The novel: Vida y Muerte en la Mara Salvatrucha 13

Oh my!! Can I just say again how much I absolutely LOVE the novels from tprstorytelling? In Spanish IV, we are now finishing Vida y Muerte en la Mara Salvatrucha.  . For additional resources, I have been using the teachers guide (great activities) and also the incredible Carrie Toth’s (@senoraCMT) blog, Somewhere to Share. This is my first time teaching this novel, and the conversations it has prompted in class have been beyond my expectations.  I’ve been using a variety of picture prompts to encourage individual response, partner responses, and small group responses.  Sometimes I have listened to each group, sometimes they have recorded their sessions, and sometimes we have talked as a class.  I’m posting 4 different examples here.

chapters 8 - 10 vocabulary Chapters 8 – 10 pictures and words   chapters 8 - 10These are pictures that I laminated, cut out and put in a baggie for each group.  The words were also laminated and cut out, but in a separate baggie. In groups of two, the students first looked at the pictures, identifying what the pictures represented for the chapters. Next they matched the words with the pictures (multiple correct ways to do it), and retold the story of those chapters. Then, they removed the words and placed the pictures in order, identifying why they were arranging them in the order they chose.

chap 11

 

 

 

 

 

chap 11 repaso fotos  This was done with a partner, retelling chapter 11 using only the pictures.

 

chapters 11 - 14Chap 11 – 14 in pictures  This they recorded with a partner on Google Voice as they talked about what each picture represented over the span of these three chapters.

 

end 1

 

 

 

 

end 2remordimiento y perdon This culminating activity will take place tomorrow after we read the final chapter.  I already know from previous discussions that there will be several students in each class who will not believe that the grandmother is able to forgive the narrator.  I hope that these pictures will guide our thinking and discussion.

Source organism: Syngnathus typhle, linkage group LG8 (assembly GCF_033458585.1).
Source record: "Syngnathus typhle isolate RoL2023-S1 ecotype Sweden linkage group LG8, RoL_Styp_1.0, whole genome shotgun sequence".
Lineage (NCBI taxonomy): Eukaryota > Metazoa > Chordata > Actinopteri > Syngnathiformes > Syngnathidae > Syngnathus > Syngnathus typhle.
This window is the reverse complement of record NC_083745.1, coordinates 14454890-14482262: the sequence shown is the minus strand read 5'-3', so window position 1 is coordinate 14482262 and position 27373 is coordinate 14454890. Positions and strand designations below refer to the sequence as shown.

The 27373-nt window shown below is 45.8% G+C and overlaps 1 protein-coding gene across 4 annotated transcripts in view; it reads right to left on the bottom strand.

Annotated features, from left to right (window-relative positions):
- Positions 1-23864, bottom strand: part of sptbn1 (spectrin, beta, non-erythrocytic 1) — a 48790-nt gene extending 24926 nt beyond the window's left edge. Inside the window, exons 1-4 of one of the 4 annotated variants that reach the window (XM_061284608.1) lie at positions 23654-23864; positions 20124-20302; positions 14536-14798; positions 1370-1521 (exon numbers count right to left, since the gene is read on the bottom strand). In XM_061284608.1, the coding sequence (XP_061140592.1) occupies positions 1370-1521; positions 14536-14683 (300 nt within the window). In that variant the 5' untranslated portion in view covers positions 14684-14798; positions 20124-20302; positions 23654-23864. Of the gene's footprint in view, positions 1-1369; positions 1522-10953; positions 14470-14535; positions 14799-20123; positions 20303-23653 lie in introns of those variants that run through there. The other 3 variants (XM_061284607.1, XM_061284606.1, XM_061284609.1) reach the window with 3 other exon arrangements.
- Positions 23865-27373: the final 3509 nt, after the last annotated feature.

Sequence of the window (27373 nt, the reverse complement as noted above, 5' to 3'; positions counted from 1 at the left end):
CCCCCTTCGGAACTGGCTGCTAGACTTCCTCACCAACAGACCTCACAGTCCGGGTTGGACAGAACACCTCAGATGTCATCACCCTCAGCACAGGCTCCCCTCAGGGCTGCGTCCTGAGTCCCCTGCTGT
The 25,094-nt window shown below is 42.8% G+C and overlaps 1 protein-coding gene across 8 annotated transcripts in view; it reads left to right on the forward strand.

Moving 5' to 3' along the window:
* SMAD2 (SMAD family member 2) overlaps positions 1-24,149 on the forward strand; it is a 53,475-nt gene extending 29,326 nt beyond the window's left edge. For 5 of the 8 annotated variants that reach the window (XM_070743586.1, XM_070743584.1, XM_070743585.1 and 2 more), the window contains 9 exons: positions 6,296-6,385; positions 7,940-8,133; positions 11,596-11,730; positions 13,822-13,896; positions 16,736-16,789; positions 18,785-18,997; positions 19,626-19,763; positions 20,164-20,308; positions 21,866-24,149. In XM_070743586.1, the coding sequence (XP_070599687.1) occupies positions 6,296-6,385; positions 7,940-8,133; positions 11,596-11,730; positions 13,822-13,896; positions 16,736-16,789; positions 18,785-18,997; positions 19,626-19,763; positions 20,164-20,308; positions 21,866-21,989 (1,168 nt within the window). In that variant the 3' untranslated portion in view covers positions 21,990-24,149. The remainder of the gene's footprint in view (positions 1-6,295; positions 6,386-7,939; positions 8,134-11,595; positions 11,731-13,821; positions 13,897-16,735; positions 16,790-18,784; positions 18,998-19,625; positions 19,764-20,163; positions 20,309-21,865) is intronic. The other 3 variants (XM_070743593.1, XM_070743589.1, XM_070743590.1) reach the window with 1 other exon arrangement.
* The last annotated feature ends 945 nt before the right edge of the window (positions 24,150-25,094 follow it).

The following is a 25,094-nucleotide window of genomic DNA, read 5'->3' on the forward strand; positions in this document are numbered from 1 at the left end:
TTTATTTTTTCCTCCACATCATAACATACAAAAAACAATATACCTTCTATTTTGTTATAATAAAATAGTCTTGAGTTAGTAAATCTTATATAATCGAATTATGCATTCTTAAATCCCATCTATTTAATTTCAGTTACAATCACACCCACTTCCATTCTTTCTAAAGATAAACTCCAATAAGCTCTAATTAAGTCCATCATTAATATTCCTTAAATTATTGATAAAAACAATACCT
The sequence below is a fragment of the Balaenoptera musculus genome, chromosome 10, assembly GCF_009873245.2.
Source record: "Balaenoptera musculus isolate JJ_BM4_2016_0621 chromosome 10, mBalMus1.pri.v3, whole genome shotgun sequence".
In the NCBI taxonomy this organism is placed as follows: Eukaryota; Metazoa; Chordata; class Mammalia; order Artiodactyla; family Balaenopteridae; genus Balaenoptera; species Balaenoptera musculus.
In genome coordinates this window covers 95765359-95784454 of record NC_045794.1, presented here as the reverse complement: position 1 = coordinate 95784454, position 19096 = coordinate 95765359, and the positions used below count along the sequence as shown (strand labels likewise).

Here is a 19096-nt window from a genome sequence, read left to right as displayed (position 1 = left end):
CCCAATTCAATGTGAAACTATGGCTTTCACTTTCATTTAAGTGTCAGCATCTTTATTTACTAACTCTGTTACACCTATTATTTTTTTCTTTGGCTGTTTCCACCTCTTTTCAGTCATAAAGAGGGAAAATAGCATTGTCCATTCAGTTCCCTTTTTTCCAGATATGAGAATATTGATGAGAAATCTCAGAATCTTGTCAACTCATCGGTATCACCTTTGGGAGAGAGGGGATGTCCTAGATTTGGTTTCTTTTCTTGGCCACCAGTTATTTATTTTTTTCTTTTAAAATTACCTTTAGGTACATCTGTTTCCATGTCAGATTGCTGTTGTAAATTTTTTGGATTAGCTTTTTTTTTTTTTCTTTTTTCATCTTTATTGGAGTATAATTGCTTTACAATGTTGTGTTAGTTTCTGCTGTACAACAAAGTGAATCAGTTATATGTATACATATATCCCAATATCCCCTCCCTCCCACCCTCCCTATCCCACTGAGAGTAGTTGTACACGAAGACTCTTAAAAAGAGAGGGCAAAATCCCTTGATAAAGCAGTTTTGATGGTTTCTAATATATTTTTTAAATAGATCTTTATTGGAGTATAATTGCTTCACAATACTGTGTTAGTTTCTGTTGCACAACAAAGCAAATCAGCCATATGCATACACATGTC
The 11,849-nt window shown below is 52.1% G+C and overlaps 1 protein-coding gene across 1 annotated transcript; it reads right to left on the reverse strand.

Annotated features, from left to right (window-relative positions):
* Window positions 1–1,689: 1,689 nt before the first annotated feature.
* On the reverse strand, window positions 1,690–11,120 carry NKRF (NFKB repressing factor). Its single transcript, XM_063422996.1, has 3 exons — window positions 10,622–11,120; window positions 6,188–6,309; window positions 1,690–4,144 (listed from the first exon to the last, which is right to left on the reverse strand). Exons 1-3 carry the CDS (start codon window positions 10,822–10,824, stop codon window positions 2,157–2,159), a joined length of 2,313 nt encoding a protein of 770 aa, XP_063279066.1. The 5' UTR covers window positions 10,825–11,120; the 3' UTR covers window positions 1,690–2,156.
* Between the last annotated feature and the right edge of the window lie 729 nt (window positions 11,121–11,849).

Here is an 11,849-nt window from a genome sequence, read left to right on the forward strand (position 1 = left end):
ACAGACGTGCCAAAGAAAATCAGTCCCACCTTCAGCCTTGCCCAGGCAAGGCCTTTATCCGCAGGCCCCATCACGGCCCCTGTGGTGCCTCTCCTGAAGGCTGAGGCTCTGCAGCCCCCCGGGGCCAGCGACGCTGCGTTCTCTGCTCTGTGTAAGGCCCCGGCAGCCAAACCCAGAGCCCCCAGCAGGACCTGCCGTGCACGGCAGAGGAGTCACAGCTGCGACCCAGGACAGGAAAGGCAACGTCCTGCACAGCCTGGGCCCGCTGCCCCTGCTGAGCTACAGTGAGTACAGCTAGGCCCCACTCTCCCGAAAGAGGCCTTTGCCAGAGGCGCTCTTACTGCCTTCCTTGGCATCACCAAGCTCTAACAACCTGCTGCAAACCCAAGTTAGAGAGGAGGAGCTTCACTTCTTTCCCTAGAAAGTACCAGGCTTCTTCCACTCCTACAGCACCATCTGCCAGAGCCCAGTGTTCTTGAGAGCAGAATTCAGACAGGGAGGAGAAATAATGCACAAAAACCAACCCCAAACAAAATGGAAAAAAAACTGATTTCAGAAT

And finally, Carrie Toth and Kara Jacobs (@karacjacobs) had already identified several songs to use with this unit about El Salvador/Voces Inocentes and the novel Vida y Muerte. I added one more to their list:  Así crecí by Farruko.  I had the students look at the Spanish lyrics first without using the video, (although they had heard the song playing in the background as they worked several times).  I put the Spanish lyrics on cardstock, and I made strips in English that they tried to match up with some of the Spanish lyrics.  I only selected lines that focused on things that we had discussed in the unit or vocabulary that we had targeted.  When they had finished matching, I had them read the English strips out loud.  That gave them a real sense of the meaning of the song, and was actually quite powerful.  Next, they listened to the song as they looked at their lyrics.  There also is cloze that I created but only had time to use with one class. I will apologize for errors in advance, the song is filled with slang and I did the best I could do at the time!!!    Asi creci Farruko cloze    Asi creci Farruko       asi creci sentence strips in english  Corrections and suggestions will be welcomed!!!

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2 thoughts on “The novel: Vida y Muerte en la Mara Salvatrucha 13

  1. Pingback: How I began Vida y Muerte de la Mara Salvatrucha – Que Será Será

  2. With your remordimiento perdón ideas, I combined images of Jeremy Meeks who is a real life convict/pandillero trying to do better. He’s the convict that became an internet sensation when his mugshot was posted and after serving time has been offered modeling opportunities. My students often have personal experience with the criminal justice system and this unit has engaged them like nothing else. I can’t wait to see what happens with this activity. At the very least I hope it offers them some hope in their personal lives. As always, thanks for sharing.

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